Aha Moment: Gravity's Rainbow
Friday, February 24, 2012
Gerald Joyce is a professor of biochemistry at the Scripps Research Institute in La Jolla, California. In the 1970s, he was studying biochemistry at The University of Chicago, when he discovered Gravity's Rainbow, the sprawling World War II novel by Thomas Pynchon.
In the novel, the Germans plan to send V2 rockets into London and British military intelligence tries to predict where they’ll land. Eventually, the British realize that the deployment is random. The novel centers on this idea of the randomness and chaos of the universe.
Pynchon writes about “The Force,” which refers to the universe’s natural tendency toward maximum entropy — a condition Joyce knows all too well as a biochemist.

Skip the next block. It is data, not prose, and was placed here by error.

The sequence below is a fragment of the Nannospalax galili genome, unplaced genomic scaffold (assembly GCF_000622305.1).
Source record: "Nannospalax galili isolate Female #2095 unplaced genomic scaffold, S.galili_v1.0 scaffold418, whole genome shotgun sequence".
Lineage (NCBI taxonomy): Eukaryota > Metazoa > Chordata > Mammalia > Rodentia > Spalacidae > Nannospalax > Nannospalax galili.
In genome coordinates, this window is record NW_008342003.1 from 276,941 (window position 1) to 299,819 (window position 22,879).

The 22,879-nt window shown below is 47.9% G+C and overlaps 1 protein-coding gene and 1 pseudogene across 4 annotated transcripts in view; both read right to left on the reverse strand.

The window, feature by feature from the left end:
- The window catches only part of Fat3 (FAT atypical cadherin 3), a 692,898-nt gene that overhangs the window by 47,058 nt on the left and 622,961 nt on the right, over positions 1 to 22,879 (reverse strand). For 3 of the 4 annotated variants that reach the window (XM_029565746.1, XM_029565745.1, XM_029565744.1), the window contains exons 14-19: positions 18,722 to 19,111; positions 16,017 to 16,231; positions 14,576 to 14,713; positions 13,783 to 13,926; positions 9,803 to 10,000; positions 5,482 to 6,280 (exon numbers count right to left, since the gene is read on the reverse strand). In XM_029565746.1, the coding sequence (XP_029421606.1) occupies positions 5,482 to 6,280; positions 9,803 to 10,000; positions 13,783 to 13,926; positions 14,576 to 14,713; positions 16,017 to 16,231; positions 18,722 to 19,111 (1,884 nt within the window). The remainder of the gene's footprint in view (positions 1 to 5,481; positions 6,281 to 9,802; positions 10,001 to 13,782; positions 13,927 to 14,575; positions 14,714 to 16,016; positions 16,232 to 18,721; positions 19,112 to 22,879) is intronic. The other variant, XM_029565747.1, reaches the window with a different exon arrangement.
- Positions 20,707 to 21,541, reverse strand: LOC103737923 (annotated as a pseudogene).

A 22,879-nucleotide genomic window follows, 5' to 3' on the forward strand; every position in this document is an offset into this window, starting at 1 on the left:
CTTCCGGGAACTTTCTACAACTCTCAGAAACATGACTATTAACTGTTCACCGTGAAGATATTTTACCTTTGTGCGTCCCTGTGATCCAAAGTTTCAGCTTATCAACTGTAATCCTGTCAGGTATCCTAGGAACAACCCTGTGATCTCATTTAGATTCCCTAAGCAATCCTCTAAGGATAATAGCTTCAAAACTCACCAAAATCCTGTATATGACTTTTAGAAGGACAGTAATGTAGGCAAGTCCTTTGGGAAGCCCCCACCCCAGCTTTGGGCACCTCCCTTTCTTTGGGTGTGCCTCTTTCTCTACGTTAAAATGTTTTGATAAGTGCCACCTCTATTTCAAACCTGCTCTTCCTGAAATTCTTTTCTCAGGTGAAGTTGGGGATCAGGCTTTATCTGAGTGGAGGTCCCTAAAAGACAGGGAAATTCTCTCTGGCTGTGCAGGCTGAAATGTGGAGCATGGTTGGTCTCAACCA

“It’s a depressing thing and humans really can do nothing about it,” he says. “Perversely, they seem to make it worse.”
But for Joyce, hope arrives in the last section of Pynchon’s novel, titled “The Counterforce.”
“You get to this part of the book after having been depressed by 600 pages of The Force,” Joyce explains, and then Pynchon provides an alternative. “There’s an arrow that points the other way that makes order from randomness … Pynchon calls it ‘the living green against the dead white.’”
Since reading Gravity’s Rainbow, Joyce’s goal as a biochemist has been to create “the living green.” By developing molecules that self-replicate and evolve on their own, he tries to make order from randomness.
“We can watch the immortal molecules arise — increase in number — indefinitely,” says Joyce about his laboratory work. “To me, that’s The Counterforce in motion.”
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